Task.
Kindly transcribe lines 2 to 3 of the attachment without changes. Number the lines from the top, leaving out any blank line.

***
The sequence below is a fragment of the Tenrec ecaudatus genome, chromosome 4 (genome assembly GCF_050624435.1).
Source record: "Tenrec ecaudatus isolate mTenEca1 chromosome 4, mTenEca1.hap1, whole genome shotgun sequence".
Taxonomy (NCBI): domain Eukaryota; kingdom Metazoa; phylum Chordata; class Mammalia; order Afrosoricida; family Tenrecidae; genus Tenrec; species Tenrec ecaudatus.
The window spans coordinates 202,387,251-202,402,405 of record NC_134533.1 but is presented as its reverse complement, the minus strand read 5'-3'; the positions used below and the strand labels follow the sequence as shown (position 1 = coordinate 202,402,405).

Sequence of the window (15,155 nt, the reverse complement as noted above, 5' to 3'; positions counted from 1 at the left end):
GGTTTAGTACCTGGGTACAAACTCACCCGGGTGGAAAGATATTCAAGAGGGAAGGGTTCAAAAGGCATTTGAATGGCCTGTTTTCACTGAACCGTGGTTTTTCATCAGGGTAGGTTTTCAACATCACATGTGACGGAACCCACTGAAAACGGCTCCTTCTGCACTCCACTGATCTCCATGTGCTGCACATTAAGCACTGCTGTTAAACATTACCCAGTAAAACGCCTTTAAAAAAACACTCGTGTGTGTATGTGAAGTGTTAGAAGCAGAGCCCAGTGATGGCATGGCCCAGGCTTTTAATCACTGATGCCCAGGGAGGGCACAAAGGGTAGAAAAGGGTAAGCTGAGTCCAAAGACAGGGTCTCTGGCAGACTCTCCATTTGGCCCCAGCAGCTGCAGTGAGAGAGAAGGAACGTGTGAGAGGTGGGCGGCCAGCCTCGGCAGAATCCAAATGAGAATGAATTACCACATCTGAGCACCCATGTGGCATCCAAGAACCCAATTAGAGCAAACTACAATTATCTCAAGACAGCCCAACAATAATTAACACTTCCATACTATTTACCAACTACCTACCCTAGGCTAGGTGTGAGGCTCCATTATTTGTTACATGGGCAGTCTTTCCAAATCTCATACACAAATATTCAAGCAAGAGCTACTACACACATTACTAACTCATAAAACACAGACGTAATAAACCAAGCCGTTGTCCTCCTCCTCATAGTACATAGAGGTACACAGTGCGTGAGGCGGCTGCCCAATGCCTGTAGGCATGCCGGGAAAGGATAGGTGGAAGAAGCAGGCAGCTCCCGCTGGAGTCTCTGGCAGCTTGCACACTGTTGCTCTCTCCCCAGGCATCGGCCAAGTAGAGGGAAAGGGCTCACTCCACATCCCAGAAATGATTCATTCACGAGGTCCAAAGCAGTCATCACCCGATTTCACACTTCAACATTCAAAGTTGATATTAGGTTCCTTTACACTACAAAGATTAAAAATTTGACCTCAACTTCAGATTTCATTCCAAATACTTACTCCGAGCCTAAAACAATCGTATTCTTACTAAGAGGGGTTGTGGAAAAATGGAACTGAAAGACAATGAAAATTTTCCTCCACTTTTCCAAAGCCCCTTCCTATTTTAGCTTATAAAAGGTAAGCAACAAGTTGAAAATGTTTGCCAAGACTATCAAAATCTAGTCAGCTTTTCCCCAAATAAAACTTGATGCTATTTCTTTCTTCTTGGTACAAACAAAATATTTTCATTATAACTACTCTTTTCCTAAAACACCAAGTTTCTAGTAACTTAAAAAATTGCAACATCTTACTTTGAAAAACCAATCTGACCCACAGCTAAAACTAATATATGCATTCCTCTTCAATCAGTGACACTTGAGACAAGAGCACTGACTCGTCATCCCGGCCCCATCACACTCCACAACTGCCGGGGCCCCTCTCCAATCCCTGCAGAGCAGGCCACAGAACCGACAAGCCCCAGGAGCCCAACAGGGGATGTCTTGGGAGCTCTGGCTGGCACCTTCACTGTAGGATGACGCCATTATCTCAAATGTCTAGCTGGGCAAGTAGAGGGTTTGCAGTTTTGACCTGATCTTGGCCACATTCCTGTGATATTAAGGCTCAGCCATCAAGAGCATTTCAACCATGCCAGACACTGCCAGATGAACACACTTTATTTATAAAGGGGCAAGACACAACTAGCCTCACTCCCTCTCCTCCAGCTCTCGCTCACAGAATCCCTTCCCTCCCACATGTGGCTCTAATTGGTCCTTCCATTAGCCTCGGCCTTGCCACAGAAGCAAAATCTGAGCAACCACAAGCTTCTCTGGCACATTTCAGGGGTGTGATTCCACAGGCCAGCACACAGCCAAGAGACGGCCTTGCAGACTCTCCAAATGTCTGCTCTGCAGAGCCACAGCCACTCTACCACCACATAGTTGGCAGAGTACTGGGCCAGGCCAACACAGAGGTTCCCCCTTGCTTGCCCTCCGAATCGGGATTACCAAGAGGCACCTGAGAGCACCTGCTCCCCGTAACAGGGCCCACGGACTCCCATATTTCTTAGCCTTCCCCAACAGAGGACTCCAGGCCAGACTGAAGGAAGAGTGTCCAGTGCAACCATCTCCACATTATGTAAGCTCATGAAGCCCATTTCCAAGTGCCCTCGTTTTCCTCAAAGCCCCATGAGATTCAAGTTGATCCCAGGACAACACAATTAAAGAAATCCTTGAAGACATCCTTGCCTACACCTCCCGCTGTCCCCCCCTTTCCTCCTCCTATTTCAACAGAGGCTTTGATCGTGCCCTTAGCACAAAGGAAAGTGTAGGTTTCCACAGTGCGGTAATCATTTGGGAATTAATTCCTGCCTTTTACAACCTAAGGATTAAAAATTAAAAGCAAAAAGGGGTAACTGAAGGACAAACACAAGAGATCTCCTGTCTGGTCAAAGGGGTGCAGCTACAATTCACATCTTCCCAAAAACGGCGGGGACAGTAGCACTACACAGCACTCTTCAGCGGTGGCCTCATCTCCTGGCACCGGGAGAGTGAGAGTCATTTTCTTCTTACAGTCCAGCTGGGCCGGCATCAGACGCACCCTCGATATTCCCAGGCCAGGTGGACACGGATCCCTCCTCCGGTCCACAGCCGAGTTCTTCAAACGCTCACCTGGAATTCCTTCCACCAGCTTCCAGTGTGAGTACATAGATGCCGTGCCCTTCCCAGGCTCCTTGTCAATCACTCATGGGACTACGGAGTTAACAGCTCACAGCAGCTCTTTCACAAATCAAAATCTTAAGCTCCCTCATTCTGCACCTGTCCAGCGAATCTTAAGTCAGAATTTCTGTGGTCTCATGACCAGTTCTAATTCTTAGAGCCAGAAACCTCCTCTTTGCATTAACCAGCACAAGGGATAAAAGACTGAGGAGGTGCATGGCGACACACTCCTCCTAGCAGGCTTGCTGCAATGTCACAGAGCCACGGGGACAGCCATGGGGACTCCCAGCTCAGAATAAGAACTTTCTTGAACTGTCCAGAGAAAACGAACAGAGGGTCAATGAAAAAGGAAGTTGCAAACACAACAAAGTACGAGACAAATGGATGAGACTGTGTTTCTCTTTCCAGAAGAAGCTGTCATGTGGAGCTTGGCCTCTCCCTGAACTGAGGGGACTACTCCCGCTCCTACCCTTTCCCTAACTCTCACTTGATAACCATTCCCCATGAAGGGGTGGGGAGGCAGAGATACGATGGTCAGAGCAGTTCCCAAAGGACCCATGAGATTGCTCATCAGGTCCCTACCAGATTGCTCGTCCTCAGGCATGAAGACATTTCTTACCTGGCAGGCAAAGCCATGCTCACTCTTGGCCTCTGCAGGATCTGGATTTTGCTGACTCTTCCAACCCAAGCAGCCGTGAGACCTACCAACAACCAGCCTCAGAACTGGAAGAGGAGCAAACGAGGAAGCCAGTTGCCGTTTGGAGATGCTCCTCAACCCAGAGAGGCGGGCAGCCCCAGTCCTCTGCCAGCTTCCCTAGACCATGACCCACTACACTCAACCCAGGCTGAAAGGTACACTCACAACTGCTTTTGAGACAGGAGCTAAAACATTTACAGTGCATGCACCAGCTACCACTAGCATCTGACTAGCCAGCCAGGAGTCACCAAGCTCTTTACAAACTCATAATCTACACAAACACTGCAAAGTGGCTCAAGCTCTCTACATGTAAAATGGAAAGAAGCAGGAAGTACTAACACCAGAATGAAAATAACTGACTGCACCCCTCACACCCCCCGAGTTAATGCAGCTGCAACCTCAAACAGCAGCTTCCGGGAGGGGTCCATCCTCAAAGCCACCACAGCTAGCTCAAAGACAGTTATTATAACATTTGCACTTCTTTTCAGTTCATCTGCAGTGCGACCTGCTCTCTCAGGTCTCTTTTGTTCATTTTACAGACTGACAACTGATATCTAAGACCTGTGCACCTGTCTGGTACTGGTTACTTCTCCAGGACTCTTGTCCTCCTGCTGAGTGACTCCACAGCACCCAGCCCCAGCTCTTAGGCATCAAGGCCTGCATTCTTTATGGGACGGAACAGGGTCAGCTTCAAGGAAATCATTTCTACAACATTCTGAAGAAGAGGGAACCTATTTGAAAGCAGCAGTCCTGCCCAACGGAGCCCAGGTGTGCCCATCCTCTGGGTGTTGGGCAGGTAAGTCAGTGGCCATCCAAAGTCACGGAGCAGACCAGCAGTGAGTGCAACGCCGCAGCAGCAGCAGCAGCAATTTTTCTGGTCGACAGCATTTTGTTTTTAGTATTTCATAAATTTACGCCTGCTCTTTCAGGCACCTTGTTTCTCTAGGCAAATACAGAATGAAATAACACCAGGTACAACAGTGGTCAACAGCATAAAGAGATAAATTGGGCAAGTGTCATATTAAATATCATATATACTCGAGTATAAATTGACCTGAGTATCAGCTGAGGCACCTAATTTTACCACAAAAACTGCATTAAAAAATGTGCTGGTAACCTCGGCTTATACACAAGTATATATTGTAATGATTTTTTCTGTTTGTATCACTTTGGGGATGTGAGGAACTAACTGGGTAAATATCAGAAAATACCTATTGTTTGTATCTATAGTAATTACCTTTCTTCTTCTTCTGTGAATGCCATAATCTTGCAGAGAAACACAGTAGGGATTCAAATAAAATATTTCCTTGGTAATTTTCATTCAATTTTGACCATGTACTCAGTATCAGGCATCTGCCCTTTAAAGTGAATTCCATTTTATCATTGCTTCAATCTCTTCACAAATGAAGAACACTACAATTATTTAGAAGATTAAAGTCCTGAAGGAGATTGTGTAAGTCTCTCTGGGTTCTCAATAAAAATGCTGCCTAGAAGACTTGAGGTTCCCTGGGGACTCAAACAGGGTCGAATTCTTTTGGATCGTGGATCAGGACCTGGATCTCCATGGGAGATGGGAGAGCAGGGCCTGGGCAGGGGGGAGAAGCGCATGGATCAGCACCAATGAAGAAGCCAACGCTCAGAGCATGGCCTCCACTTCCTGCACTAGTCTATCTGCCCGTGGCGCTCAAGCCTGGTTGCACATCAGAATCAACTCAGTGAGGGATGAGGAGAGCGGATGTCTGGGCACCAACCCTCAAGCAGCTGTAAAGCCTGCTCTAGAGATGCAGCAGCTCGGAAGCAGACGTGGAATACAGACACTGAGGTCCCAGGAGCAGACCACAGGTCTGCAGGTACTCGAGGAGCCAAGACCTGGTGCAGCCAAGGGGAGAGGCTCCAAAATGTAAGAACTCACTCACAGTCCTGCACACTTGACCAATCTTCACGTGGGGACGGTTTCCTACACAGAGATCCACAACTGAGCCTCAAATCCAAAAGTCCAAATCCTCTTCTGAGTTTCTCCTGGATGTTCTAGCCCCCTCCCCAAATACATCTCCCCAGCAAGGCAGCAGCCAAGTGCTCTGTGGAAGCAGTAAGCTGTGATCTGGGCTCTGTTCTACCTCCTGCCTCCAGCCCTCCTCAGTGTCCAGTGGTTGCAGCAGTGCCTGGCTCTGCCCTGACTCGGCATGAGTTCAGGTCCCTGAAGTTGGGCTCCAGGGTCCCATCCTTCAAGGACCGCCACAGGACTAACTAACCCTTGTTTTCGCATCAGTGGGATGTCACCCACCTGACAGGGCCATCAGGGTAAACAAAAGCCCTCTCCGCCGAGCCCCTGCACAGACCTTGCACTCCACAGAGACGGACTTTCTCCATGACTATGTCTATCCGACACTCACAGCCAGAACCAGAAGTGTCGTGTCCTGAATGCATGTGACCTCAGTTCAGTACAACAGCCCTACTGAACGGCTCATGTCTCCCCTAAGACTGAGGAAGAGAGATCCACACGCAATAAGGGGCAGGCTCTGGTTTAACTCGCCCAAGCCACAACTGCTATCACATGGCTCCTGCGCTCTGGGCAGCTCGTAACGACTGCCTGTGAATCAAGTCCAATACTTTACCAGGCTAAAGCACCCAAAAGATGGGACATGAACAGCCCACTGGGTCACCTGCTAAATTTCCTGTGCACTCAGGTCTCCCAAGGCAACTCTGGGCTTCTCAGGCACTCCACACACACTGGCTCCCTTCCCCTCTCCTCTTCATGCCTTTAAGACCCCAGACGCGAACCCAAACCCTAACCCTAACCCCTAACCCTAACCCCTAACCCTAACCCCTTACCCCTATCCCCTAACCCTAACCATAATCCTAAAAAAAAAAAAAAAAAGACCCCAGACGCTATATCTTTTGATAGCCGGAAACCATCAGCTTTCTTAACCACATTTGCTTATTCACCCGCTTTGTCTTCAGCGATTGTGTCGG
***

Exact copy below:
Source record: "Tenrec ecaudatus isolate mTenEca1 chromosome 4, mTenEca1.hap1, whole genome shotgun sequence".
Taxonomy (NCBI): domain Eukaryota; kingdom Metazoa; phylum Chordata; class Mammalia; order Afrosoricida; family Tenrecidae; genus Tenrec; species Tenrec ecaudatus.